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Wednesday, May 25, 2011

Ten Miles Past Normal

by Frances O'Roark Dowell

I enjoyed this book. It is a little young for high schoolers, but it was still good. Janie Gorman is a freshman who lives on a goat farm. She feels awkward, and is struggling to find her place in a new, big school where having hay in her hair or goat poop on her shoes isolates her from others. The plot isn't amazing but it was still good.
I would describe this as Nilla Wafers, my favorite snack when I was little. It is sweet and reminiscent of simpler sweeter times. Over all I would give this a 4, because I love those books that are short and sweet, without all the drama and over the top problems that most YA books are characterized by.

Thursday, May 12, 2011

Karma by Cathy Ostlere

I've been afraid of the hefty books lately, but upon realizing that Karma by Cathy Ostlere (clocking in at a substantial 517 pages) is a verse novel, I decided to take a chance.

I'm glad I did.

Maya, a Canadian fifteen-year-old with one Hindi and one Sikh parent, is traveling to India with her father. Her mother recently committed suicide and they are heading to her homeland to deliver her ashes. What sounds like an already sad, emotional tale is augmented by the historical reality. Maya and her father are flying to India on October 31, 1984. The night they arrive is the same night that Indira Gandhi is assassinated and the India they find is one filled with chaos. Her father's Sikh heritage puts him at risk and in the rioting and random acts of violence that follow, he and Maya are separated. I don't want to say much more and give away key points of the plot, but let it be known that this book is also an epic love story that reminded me at times of the book (and film) The English Patient.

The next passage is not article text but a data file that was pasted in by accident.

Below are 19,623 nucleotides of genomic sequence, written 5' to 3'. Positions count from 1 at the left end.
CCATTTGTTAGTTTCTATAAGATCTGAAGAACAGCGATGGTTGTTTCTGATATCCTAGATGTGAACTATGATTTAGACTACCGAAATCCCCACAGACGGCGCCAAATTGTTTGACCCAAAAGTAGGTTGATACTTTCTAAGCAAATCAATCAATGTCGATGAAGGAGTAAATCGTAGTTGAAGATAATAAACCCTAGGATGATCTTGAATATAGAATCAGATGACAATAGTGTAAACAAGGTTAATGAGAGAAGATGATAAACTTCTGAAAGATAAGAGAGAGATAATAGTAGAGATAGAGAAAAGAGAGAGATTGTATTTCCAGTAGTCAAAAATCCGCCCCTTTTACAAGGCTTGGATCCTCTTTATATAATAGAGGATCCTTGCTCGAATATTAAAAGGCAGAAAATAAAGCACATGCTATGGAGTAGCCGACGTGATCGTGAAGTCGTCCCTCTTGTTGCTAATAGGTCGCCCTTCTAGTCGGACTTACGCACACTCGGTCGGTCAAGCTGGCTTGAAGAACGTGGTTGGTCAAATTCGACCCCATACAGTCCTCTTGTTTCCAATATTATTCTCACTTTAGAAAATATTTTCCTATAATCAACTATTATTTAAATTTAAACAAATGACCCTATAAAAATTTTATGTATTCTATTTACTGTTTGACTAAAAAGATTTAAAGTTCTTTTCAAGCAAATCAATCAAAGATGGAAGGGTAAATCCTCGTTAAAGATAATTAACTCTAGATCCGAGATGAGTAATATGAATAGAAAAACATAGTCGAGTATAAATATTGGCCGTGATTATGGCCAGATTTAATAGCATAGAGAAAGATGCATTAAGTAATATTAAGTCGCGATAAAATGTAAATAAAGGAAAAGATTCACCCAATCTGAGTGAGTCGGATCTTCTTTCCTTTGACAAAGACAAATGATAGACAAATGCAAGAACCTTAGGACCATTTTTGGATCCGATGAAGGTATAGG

What made this book a magical experience for me was the heartbreaking honesty in the poems. Maya's father and mother had their own sort of epic love story. Their marriage was, unlike others in their home country, not arranged. And beyond that, they came from different traditions (Sikh and Hindu). The only way they could be together was to leave India. Unfortunately, leaving everything they knew behind had an unimaginable affect on Maya's mother and contributed to her depression. The poems explore such a wide territory, providing achingly sad background information on Maya's parents as well as relentless action scenes as Maya runs through the streets of New Delhi searching for her father.

Recommended for anyone who likes to travel through reading and fans of epic love stories. 4/5 Stars.

Okay, might as well take a stab at the food analogy. This book is like the vegetarian plate from Rajun Cajun in Chicago (the best Indian-Soul Food restaurant I've ever eaten at). It has a little bit of everything and many flavors. Like this meal, it left me wanting to return and dine on it again. But also, like a meal from Rajun, I know it isn't the best Indian food ever. As much as I liked this book, I'm not sure it will be an enduring favorite. But it's one I savored nonetheless.

Author's website

Monday, May 9, 2011

City of Fallen Angels by Cassandra Clare